Activists from Europe and South America are working towards a fairer world where nature is protected from human exploitation.

The rights of nature movement has celebrated its first European victory as Spain enshrined into national law the rights of the Mar Menor lagoon to exist and be protected and preserved.

Mar Menor, Europe’s largest saltwater lagoon, has suffered from massive die-offs of aquatic life in recent years brought on by pollution from agriculture, sewage and other development.

In 2020, Eduardo Salazar, a Spanish environmental lawyer, and Teresa Vicente Gimenez, a professor of philosophy of law at Murcia University, began a quest for legislative recognition of Mar Menor’s rights, the highest form of protection under the law, with a “popular legislative initiative,” a participatory democratic mechanism in Spain’s constitution. Salazar called the existing conventional environmental laws intended to protect the lake “useless.”

Salazar and Gimenez described the legislation, which was overwhelmingly approved by Spain’s legislature, at a meeting here this month of the Global Alliance for the Rights of Nature (GARN), a legal movement based on the premise that nature—forests and rivers and wild animals and ecosystems—has inherent legal rights to exist and regenerate, just as humans possess human rights by virtue of their existence.

The gathering of more than 60 lawyers, Indigenous leaders, economists and scientists plotted strategy for the coming decade and took stock of Mar Menor’s protection and GARN’s other recent triumphs, including Panama’s adoption of national rights of nature legislation and Ecuadorian Constitutional Court decisions enforcing the rights of Pacha Mama, or Mother Earth, against harm to sensitive cloud forests and wild animals.

Panama in February became the second nation after Bolivia to recognize the rights of nature in national legislation. Constanza Prieto Figelist, Latin America legal director with the Earth Law Center, told GARN members gathered here that lawyers in the country are now working on enforcement actions to protect sensitive ecosystems and species, like leatherback sea turtles.

In Colombia, the country with the highest number of rights of nature cases despite not having adopted rights of nature legislation, new efforts are underway to have the rights of ecosystems in and around the Bogota area judicially recognized and to have natural areas impacted by years of armed conflict in the country recognized as victims of that conflict, according to Juan Acosta, a Colombian GARN member. Previous court rulings in the country have recognized the rights of rivers, including the Atrato River, lakes, and national parks.

And in Argentina, rights of nature advocates have asked the country’s Supreme Court to recognize the inherent rights of jaguars living in the Gran Chaco forest, the second largest forest in South America after the Amazon rainforest.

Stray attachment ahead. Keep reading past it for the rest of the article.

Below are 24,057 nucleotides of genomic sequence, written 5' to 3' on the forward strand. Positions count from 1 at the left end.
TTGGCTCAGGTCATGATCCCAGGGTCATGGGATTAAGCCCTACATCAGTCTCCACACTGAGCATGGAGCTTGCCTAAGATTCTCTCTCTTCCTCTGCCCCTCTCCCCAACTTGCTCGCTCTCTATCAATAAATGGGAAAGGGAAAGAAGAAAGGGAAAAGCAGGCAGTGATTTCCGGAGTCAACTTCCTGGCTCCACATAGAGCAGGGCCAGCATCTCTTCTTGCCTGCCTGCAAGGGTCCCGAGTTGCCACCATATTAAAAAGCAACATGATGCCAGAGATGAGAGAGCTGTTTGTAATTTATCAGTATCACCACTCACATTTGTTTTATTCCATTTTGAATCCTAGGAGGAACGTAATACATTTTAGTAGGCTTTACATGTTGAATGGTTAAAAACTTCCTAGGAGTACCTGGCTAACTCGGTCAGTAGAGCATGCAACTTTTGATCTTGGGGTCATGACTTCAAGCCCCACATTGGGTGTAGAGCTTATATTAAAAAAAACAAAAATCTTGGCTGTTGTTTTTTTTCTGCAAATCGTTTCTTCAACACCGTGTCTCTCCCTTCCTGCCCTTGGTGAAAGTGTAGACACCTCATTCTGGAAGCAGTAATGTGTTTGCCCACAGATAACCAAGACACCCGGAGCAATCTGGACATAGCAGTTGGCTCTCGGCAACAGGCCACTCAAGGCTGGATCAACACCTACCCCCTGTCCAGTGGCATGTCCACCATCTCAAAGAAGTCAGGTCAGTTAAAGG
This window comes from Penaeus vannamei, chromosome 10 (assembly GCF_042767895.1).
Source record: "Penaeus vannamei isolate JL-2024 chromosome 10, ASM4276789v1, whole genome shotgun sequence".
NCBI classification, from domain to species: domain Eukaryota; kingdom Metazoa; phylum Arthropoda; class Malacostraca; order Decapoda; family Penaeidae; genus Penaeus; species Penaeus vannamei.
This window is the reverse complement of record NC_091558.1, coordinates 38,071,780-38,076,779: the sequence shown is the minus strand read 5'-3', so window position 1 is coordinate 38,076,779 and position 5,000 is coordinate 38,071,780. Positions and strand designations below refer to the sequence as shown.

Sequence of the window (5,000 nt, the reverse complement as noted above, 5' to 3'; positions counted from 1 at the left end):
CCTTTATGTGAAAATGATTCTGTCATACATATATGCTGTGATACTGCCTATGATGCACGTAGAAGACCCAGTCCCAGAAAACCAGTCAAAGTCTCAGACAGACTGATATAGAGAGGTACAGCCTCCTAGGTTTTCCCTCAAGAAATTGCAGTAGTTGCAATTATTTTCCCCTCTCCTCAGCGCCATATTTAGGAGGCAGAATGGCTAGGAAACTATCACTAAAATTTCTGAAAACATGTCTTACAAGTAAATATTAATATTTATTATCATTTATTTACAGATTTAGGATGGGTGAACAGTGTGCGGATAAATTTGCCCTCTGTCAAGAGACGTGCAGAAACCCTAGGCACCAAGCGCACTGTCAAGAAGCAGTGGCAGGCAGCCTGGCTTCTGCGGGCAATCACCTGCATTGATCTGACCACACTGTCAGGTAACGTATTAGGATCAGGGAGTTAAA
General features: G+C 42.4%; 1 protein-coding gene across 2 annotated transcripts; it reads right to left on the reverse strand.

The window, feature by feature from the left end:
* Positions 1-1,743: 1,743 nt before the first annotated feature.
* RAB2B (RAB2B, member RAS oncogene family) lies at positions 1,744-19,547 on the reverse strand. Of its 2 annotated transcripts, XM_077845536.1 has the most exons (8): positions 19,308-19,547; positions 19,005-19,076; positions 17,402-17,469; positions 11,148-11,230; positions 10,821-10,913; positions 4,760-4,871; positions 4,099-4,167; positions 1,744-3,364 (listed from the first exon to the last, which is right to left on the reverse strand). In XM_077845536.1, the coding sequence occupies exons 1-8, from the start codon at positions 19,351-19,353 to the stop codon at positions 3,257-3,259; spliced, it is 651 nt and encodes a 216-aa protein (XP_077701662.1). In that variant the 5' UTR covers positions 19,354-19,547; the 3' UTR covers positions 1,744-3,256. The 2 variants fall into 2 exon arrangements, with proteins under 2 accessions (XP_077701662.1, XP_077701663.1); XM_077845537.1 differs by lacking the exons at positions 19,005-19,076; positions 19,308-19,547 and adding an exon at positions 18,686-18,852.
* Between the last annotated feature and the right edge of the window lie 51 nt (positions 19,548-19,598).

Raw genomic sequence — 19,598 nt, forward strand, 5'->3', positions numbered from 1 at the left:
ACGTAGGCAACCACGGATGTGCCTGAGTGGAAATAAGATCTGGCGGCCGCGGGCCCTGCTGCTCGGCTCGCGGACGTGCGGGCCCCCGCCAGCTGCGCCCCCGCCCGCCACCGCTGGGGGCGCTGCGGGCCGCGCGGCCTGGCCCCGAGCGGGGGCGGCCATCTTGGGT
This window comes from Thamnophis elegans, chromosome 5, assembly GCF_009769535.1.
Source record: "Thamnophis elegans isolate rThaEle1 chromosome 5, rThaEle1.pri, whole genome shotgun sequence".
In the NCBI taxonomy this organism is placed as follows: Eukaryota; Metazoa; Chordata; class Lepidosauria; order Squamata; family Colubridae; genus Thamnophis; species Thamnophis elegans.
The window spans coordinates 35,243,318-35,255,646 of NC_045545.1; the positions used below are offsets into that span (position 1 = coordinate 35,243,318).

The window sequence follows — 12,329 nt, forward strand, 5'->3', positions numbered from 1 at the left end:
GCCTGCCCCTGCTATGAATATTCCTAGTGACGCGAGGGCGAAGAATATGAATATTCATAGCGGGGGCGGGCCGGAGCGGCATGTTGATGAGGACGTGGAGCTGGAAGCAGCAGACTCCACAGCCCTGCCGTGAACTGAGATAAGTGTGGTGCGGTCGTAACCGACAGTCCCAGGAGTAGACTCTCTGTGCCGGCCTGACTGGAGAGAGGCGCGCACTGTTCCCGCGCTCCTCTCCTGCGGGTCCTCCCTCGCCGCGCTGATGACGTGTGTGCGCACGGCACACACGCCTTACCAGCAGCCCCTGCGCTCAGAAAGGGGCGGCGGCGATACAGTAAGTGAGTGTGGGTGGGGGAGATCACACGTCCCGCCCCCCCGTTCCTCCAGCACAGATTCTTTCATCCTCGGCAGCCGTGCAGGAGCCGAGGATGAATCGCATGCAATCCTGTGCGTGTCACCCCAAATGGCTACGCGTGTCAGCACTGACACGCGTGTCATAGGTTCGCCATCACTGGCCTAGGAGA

Today, only 20 jaguars are left in Gran Chaco, one of the most heavily deforested regions in the world primarily due to agriculture, mostly soy and livestock production. The lawsuit, filed in 2019 by Greenpeace against Argentina and four provincial governments, asks for an end to deforestation in the Argentinian Gran Chaco forest and asks the court to recognize that jaguars have a right to exist, enjoy their ecosystem, maintain health, wellbeing, food reproduction and security.

The case is pending before Argentina’s Supreme Court, which has yet to schedule a time period when interested parties submit amicus curiae briefs, Enrique Viale, one of the lawyers who filed the case, said.

Meanwhile, in Europe, beyond the new legislation in Spain protecting the Mar Menor, a citizen’s initiative in Germany led by GARN member Hans Leo Bader seeks legislative recognition that “Everyone has the freedom, within the limits of the law and good morals, to do everything that does not harm the rights of others and the rights of the natural world.” A separate effort is underway to recognize the legal rights of the entire Mediterranean Biome.

GARN’s closing declaration here said that the “empty pledges from international negotiations on climate and biodiversity” stand in stark relief to the legal, economic and political change necessary to counter the planet’s environmental and climate crisis.

In the declaration, the group said that “ecological, social and spiritual crises of today” are a consequence of a “dominant worldview that sees the living Earth as a ‘resource’ to be extracted, commodified, privatized and exploited.” The document called for a “deep transformation” from “human-centered to Earth-centered” legal systems, citing the recognition of nature’s rights as “an essential step on this path.”